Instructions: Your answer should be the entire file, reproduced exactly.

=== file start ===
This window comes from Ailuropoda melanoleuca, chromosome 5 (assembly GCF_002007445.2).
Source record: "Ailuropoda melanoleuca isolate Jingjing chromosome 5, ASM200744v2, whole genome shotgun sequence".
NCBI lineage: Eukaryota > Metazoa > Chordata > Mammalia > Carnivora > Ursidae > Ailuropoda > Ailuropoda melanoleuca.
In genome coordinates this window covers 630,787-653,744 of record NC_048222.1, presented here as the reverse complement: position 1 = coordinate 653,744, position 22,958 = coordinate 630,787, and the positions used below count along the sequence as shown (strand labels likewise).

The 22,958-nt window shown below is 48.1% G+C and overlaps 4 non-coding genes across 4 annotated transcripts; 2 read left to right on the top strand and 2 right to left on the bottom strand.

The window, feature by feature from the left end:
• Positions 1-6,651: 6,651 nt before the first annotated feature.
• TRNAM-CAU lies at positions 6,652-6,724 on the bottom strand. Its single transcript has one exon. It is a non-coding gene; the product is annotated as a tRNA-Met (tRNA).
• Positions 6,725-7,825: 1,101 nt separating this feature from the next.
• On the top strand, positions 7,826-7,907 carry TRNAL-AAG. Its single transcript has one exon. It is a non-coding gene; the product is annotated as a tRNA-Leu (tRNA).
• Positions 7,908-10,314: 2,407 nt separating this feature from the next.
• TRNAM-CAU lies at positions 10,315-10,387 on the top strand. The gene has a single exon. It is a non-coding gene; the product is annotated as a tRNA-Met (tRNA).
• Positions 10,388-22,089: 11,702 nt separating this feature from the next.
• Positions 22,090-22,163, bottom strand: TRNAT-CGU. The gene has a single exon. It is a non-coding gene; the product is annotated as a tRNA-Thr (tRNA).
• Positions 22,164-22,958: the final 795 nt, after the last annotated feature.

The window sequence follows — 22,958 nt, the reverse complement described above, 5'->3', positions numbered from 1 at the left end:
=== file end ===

This window comes from Ailuropoda melanoleuca, chromosome 5 (assembly GCF_002007445.2).
Source record: "Ailuropoda melanoleuca isolate Jingjing chromosome 5, ASM200744v2, whole genome shotgun sequence".
NCBI lineage: Eukaryota > Metazoa > Chordata > Mammalia > Carnivora > Ursidae > Ailuropoda > Ailuropoda melanoleuca.
In genome coordinates this window covers 630,787-653,744 of record NC_048222.1, presented here as the reverse complement: position 1 = coordinate 653,744, position 22,958 = coordinate 630,787, and the positions used below count along the sequence as shown (strand labels likewise).

The 22,958-nt window shown below is 48.1% G+C and overlaps 4 non-coding genes across 4 annotated transcripts; 2 read left to right on the top strand and 2 right to left on the bottom strand.

The window, feature by feature from the left end:
• Positions 1-6,651: 6,651 nt before the first annotated feature.
• TRNAM-CAU lies at positions 6,652-6,724 on the bottom strand. Its single transcript has one exon. It is a non-coding gene; the product is annotated as a tRNA-Met (tRNA).
• Positions 6,725-7,825: 1,101 nt separating this feature from the next.
• On the top strand, positions 7,826-7,907 carry TRNAL-AAG. Its single transcript has one exon. It is a non-coding gene; the product is annotated as a tRNA-Leu (tRNA).
• Positions 7,908-10,314: 2,407 nt separating this feature from the next.
• TRNAM-CAU lies at positions 10,315-10,387 on the top strand. The gene has a single exon. It is a non-coding gene; the product is annotated as a tRNA-Met (tRNA).
• Positions 10,388-22,089: 11,702 nt separating this feature from the next.
• Positions 22,090-22,163, bottom strand: TRNAT-CGU. The gene has a single exon. It is a non-coding gene; the product is annotated as a tRNA-Thr (tRNA).
• Positions 22,164-22,958: the final 795 nt, after the last annotated feature.

The window sequence follows — 22,958 nt, the reverse complement described above, 5'->3', positions numbered from 1 at the left end: